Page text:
Informal attire

Informal attire


Informal attire, also called international
business attire or Western business attire is a dress code, typified by a suit and necktie.
On the scale of formality, informal attire is more formal than casual but less formal
than semi-formal. It is more presentational than semi-casual, but offers more room for
personal expression than semi-formal dress. Informal should not be confused with casual,
not even smart casual — in loose common usage, many people refer to informal dress
as semi-formal or formal and formal dress as very formal. The technical definition of
informal is used in this article. Definition
Informal attire consists of, for men, a suit, the main components of which are a pair of
trousers with a matching jacket. The suit is typically dark-coloured: gray, dark blue,
brown, or black. The suit is worn with a long-sleeved shirt, dress shoes and a necktie.
Informal attire for women in its strictest interpretation is patterned after the male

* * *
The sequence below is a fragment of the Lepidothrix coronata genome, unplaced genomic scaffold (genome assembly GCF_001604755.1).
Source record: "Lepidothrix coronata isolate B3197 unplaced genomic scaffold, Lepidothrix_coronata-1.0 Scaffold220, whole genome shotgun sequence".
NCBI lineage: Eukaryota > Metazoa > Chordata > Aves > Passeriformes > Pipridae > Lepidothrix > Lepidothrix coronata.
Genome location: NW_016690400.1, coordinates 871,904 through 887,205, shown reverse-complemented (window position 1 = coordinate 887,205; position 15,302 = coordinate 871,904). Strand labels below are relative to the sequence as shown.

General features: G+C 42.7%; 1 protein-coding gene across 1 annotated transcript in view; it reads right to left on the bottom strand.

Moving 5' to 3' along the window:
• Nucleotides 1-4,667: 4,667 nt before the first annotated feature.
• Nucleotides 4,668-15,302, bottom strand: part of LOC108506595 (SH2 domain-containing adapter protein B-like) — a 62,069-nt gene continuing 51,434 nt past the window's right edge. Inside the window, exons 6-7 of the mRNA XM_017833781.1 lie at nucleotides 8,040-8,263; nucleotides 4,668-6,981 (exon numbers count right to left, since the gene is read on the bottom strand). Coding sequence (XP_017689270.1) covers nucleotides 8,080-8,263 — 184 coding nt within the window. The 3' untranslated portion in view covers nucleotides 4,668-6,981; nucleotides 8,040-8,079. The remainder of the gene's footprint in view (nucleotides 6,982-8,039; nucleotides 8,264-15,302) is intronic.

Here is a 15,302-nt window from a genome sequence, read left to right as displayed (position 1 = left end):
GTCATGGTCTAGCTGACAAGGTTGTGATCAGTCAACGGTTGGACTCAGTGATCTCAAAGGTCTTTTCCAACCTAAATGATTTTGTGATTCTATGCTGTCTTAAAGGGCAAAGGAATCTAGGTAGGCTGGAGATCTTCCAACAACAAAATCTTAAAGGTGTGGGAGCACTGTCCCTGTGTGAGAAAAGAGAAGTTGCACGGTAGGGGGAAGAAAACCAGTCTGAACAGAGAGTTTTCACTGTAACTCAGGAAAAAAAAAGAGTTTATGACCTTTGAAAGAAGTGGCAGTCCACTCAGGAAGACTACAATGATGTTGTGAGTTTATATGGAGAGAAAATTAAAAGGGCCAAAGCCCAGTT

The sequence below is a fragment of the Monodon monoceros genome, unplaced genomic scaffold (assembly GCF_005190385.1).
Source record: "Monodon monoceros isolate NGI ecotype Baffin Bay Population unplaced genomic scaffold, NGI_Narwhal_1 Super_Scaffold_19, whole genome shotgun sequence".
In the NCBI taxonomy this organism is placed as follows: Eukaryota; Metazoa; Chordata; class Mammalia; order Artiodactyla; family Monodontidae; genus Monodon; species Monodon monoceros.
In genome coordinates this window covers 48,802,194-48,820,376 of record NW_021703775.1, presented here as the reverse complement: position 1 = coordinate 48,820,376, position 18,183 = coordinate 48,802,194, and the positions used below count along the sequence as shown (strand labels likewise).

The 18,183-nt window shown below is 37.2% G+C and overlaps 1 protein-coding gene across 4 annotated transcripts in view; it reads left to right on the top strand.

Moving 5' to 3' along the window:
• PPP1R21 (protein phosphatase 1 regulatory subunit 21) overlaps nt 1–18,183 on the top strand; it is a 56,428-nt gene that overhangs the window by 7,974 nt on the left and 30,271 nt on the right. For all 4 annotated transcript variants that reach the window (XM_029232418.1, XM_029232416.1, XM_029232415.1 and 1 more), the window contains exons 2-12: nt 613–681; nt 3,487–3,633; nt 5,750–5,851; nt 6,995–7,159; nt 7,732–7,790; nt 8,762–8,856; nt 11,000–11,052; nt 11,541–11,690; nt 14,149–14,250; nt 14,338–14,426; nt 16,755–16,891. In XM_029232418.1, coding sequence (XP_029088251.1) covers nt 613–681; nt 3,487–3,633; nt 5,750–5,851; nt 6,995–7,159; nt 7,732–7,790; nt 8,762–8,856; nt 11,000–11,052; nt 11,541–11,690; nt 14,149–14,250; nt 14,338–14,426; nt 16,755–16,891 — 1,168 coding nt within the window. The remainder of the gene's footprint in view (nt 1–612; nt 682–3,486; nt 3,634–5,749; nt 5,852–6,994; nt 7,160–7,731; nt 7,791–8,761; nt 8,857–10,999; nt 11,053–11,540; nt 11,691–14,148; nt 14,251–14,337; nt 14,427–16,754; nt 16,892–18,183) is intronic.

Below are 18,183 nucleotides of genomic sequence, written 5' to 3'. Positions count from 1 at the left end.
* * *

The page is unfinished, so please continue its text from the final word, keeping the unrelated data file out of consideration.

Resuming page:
standard—a suit consisting of a jacket with matching skirt or trousers, plus a blouse.
This interpretation of informal attire is not quite so commonly worn by women as by
men, as there are other forms of female attire acceptable in informal settings.
Informal attire is today considered a conservative form of dress, appropriate for nearly all
formal settings that do not require white tie or black tie. For instance, it is commonly
worn in religious services, funerals, government, schools, and other contexts where casual attire
is not accepted but formal attire would be considered excessive. At present, informal
attire is the typical dress at daytime weddings in the United States, where it is a replacement
for the increasingly rare morning dress. Informal attire is also known as international
standard business attire or business formal due to its strong association with business.
Origins The suit was originally a nineteenth-century
British innovation in dress: seeking a casual alternative to the long, heavy frock coats
then considered appropriate business dress, men began to wear lighter coats cut just below
the waist when not engaged in business. Standard suit-making fabric is fine combed
wool, with the inclusion of cashmere in more expensive fabrics. Middle-price suits are
often made of wool-polyester blends, whilst the cheapest are made entirely of polyester
fabric. This business suit became the standard business
daywear for all men who were not engaged in physical labor. The waistcoat or vest was
worn regularly with the suit up to World War II, but is rarely seen today, due to central
heating in offices and the expense of construction. Until at least the early 1960s it was common